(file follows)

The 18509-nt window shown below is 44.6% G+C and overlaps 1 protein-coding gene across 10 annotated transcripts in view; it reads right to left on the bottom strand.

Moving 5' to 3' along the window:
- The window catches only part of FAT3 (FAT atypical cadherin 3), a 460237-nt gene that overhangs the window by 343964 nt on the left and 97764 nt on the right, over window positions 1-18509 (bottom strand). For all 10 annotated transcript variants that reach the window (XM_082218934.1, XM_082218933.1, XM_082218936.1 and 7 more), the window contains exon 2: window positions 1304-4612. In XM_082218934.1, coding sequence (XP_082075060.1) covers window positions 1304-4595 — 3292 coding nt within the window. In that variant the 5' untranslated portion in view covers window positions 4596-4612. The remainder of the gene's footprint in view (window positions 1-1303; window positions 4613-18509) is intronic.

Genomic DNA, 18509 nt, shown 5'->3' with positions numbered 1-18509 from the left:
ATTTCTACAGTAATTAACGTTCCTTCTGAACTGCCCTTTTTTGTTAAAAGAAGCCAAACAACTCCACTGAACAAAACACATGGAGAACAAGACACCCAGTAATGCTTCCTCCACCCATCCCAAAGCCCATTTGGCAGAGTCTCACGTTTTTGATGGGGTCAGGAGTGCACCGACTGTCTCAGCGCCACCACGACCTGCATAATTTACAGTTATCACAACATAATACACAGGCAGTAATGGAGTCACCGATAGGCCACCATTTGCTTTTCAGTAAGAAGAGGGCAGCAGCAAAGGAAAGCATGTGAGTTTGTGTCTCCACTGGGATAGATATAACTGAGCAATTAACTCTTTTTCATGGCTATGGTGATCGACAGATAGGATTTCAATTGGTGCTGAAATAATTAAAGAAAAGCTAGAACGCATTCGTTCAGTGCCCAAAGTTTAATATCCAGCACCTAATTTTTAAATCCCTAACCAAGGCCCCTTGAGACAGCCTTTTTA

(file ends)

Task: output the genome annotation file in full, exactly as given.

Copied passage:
The 18509-nt window shown below is 44.6% G+C and overlaps 1 protein-coding gene across 10 annotated transcripts in view; it reads right to left on the bottom strand.

Moving 5' to 3' along the window:
- The window catches only part of FAT3 (FAT atypical cadherin 3), a 460237-nt gene that overhangs the window by 343964 nt on the left and 97764 nt on the right, over window positions 1-18509 (bottom strand). For all 10 annotated transcript variants that reach the window (XM_082218934.1, XM_082218933.1, XM_082218936.1 and 7 more), the window contains exon 2: window positions 1304-4612. In XM_082218934.1, coding sequence (XP_082075060.1) covers window positions 1304-4595 — 3292 coding nt within the window. In that variant the 5' untranslated portion in view covers window positions 4596-4612. The remainder of the gene's footprint in view (window positions 1-1303; window positions 4613-18509) is intronic.

Genomic DNA, 18509 nt, shown 5'->3' with positions numbered 1-18509 from the left:
ATTTCTACAGTAATTAACGTTCCTTCTGAACTGCCCTTTTTTGTTAAAAGAAGCCAAACAACTCCACTGAACAAAACACATGGAGAACAAGACACCCAGTAATGCTTCCTCCACCCATCCCAAAGCCCATTTGGCAGAGTCTCACGTTTTTGATGGGGTCAGGAGTGCACCGACTGTCTCAGCGCCACCACGACCTGCATAATTTACAGTTATCACAACATAATACACAGGCAGTAATGGAGTCACCGATAGGCCACCATTTGCTTTTCAGTAAGAAGAGGGCAGCAGCAAAGGAAAGCATGTGAGTTTGTGTCTCCACTGGGATAGATATAACTGAGCAATTAACTCTTTTTCATGGCTATGGTGATCGACAGATAGGATTTCAATTGGTGCTGAAATAATTAAAGAAAAGCTAGAACGCATTCGTTCAGTGCCCAAAGTTTAATATCCAGCACCTAATTTTTAAATCCCTAACCAAGGCCCCTTGAGACAGCCTTTTTA